Rithy is a 32-year-old cashew farmer from Cambodia. He likes to play football, listen to music, and go for walks with his wife. In January 2019, Rithy suffered from a machinery accident while working on his farm, injuring his right hand. He has since been treated at a referral hospital, but later developed a loss of sensation in his hand. He is unable to make a fist with his hand, and does not have any feeling in the skin around his injury. When Rithy learned about our medical partner, Children's Surgical Centre, he traveled for one hour seeking treatment. On April 30, surgeons at CSC will perform a groin flap procedure to help him regain feeling and movement in his hand. Now, he needs help to fund this $606 procedure. He says, "I hope that after my surgery is complete, I will be able to return back to my work and my hand will no longer give me any issues."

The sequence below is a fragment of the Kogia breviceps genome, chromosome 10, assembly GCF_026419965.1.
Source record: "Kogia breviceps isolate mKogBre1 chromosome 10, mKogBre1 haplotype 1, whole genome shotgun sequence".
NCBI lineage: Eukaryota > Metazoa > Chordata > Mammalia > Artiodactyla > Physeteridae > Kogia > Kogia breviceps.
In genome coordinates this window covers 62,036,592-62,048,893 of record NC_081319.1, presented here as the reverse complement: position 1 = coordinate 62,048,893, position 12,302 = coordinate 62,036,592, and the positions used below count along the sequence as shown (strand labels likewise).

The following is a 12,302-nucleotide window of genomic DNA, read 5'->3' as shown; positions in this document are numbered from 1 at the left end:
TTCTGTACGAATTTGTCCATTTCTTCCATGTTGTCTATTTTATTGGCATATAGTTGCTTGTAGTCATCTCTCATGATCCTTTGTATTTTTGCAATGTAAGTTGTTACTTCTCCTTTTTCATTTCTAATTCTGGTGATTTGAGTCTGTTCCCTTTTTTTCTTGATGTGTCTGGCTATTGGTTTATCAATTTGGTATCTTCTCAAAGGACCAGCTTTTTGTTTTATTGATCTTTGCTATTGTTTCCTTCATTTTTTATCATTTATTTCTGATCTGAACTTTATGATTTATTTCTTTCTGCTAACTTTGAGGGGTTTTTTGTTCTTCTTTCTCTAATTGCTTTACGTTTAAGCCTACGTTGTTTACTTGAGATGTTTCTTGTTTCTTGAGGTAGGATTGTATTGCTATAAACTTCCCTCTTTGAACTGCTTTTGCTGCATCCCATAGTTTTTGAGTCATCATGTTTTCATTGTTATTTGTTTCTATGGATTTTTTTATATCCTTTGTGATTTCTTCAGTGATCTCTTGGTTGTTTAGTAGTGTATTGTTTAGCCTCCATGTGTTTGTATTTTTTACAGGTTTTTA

Baraka is a baby from Tanzania. His parents are small-scale farmers. Baraka has been diagnosed with hydrocephalus, a condition in which excess cerebrospinal fluid accumulates in the brain and increases intracranial pressure. As a result of his condition, Baraka has been experiencing an increasing head circumference. Without treatment, Baraka will experience severe physical and developmental delays. Our medical partner, African Mission Healthcare Foundation, is requesting $1,238 to cover the cost of surgery for Baraka that will treat his hydrocephalus. The procedure is scheduled to take place on April 2 and will drain the excess fluid from Baraka's brain. This will reduce intracranial pressure and greatly improve his quality of life. With proper treatment, Baraka will hopefully develop into a strong, healthy young boy. Baraka’s mother says, “Please help my son because we have nowhere to get the money needed for his surgery”